Writing Is Believing
Jennie Jungyeon Heo
March 27, 2012
I am one of Diaspora Dialogues’ 2011 emerging writers. My piece “Dear Professor L,” is a creative non-fiction and will be published in TOK: Book 7. As you can tell by its title, it is written in a form of epistolary, an extended Thank-You letter to a professor who helped me understand my identity and my place as an immigrant child. She was an English professor and my first mentor who believed, “Stories are universal. They are bridges that help people connect together.” Through our relationship, I had learned an invaluable lesson and felt that it was my obligation to share this message with a bigger audience—that you are not alone. My intention was to share my personal experience and somehow show you, the reader, that stories and poetry have the power to heal the emotional wounds we carry deep within ourselves, sometimes for a very long time.
When I began writing this memoir, I made many mistakes. One of them was trying to flatter the reader by powdering my diction, trying to incorporate philosophical ideas, trying to sound professional and artsy. But soon I realized that it was never going to work. I had to admit that this was my first real attempt to write a short story, and I had to realize that the more I tried, the more I was diverging from my initial intention. So, I made a rule: honesty will be the foundation in my writing. However, because this story was purely based on recollection of memories and experiences from my past, it was difficult for me to articulate what I really meant. How can I write about memories and be completely honest at the same time?
To answer this question, I found old diaries I had written and picked several entries that were reflective and detailed. Naturally, those became the heart of my story and rendered my writing process a lot easier. Next, I went through our family photo album from the past. I picked a few photos that caught my eye, which I felt represented significant moments of our journey to Canada. Lastly, I talked to my family about this story. It was interesting how we all had different versions of the story, and it helped me figure out what part of my story was real and what was imagination. The process helped me build a real character I wanted to depict, and to find a voice that was genuine. This was the most truthful way I could think of to tell my story.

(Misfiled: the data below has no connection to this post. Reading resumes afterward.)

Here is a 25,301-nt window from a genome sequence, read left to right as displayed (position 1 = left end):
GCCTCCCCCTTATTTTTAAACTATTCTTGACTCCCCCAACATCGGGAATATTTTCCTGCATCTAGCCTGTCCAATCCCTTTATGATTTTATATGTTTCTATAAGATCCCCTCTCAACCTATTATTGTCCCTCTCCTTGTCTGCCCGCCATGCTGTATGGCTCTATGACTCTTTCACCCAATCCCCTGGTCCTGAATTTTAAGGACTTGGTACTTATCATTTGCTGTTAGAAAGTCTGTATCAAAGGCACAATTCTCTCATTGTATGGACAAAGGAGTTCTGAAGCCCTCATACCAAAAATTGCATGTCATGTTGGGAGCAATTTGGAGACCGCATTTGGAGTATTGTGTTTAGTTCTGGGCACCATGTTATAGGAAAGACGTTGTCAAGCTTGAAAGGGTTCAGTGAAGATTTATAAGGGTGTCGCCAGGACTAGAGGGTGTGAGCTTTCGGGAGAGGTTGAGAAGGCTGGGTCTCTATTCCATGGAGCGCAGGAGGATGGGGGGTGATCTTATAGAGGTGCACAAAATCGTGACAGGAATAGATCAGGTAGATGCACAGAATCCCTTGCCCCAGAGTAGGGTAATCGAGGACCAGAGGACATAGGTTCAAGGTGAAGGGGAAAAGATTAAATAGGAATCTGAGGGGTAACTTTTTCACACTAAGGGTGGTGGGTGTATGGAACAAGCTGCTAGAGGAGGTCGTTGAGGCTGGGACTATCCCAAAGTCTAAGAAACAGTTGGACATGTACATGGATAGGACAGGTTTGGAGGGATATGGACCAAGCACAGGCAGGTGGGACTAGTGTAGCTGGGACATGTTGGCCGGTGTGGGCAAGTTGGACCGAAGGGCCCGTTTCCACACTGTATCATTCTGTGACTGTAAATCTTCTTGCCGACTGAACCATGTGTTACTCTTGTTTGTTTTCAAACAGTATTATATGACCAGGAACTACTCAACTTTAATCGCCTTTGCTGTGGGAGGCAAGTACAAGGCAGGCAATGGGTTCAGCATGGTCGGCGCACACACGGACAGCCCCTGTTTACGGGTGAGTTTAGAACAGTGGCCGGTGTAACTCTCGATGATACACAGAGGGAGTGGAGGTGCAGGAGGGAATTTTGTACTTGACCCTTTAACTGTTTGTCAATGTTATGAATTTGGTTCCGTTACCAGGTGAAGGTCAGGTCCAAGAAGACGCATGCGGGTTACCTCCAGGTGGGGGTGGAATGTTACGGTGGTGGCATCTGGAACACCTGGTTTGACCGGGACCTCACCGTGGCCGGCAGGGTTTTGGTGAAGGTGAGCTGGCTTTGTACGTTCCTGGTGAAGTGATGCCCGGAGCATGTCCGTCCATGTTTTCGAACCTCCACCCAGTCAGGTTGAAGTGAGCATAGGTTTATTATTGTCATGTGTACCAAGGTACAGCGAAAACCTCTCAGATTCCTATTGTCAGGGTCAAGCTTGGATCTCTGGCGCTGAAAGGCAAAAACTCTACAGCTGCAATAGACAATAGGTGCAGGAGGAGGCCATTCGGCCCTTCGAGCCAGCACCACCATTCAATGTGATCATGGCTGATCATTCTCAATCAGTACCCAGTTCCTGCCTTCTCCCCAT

However, I was—and still am—a shy writer. I was not confident with my story at first. Quite frankly, I did not think that “Dear Professor L” was a “good story.” I overcame this insecurity while working with Olive Senior, my designated mentor at Diaspora Dialogues. She provided detailed review of my story with editorial suggestions, focused mainly on tightening the language, expression, and the flow of my story. We had many deep conversations about what it means to be a writer and what drives us to write. I remember her saying, “Nothing will happen until you start writing,” and that I should finish my story. Getting to know Olive and listening to her inspiring words were the best part of this program. She gave me the courage to take my next step—from someone who simply wanted to write, to becoming an emerging writer. I thank Diaspora Dialogues and Olive for believing in my story, and imparting that it is a story worth being heard.